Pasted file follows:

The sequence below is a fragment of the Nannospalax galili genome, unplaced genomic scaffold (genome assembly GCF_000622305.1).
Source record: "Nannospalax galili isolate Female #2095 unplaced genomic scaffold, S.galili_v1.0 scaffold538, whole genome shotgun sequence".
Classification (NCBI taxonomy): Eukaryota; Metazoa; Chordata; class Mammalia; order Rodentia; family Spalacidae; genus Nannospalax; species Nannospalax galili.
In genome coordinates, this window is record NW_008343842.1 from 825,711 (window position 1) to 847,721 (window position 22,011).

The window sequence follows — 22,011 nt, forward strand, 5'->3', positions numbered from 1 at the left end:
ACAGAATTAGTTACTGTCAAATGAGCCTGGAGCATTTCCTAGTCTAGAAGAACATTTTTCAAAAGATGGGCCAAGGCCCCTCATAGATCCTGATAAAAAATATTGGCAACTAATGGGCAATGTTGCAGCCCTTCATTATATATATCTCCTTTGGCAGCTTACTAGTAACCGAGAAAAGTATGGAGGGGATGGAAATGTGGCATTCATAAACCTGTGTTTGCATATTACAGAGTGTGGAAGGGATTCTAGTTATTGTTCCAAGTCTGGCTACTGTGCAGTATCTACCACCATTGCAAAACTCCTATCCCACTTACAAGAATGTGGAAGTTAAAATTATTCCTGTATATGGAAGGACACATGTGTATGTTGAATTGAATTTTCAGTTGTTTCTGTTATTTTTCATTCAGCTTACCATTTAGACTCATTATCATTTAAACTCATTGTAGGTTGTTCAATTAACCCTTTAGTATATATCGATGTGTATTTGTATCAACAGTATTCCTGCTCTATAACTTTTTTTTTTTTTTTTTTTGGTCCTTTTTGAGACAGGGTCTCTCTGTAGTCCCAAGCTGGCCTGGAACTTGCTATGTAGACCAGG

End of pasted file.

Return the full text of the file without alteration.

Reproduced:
The sequence below is a fragment of the Nannospalax galili genome, unplaced genomic scaffold (genome assembly GCF_000622305.1).
Source record: "Nannospalax galili isolate Female #2095 unplaced genomic scaffold, S.galili_v1.0 scaffold538, whole genome shotgun sequence".
Classification (NCBI taxonomy): Eukaryota; Metazoa; Chordata; class Mammalia; order Rodentia; family Spalacidae; genus Nannospalax; species Nannospalax galili.
In genome coordinates, this window is record NW_008343842.1 from 825,711 (window position 1) to 847,721 (window position 22,011).

The window sequence follows — 22,011 nt, forward strand, 5'->3', positions numbered from 1 at the left end:
ACAGAATTAGTTACTGTCAAATGAGCCTGGAGCATTTCCTAGTCTAGAAGAACATTTTTCAAAAGATGGGCCAAGGCCCCTCATAGATCCTGATAAAAAATATTGGCAACTAATGGGCAATGTTGCAGCCCTTCATTATATATATCTCCTTTGGCAGCTTACTAGTAACCGAGAAAAGTATGGAGGGGATGGAAATGTGGCATTCATAAACCTGTGTTTGCATATTACAGAGTGTGGAAGGGATTCTAGTTATTGTTCCAAGTCTGGCTACTGTGCAGTATCTACCACCATTGCAAAACTCCTATCCCACTTACAAGAATGTGGAAGTTAAAATTATTCCTGTATATGGAAGGACACATGTGTATGTTGAATTGAATTTTCAGTTGTTTCTGTTATTTTTCATTCAGCTTACCATTTAGACTCATTATCATTTAAACTCATTGTAGGTTGTTCAATTAACCCTTTAGTATATATCGATGTGTATTTGTATCAACAGTATTCCTGCTCTATAACTTTTTTTTTTTTTTTTTTTGGTCCTTTTTGAGACAGGGTCTCTCTGTAGTCCCAAGCTGGCCTGGAACTTGCTATGTAGACCAGG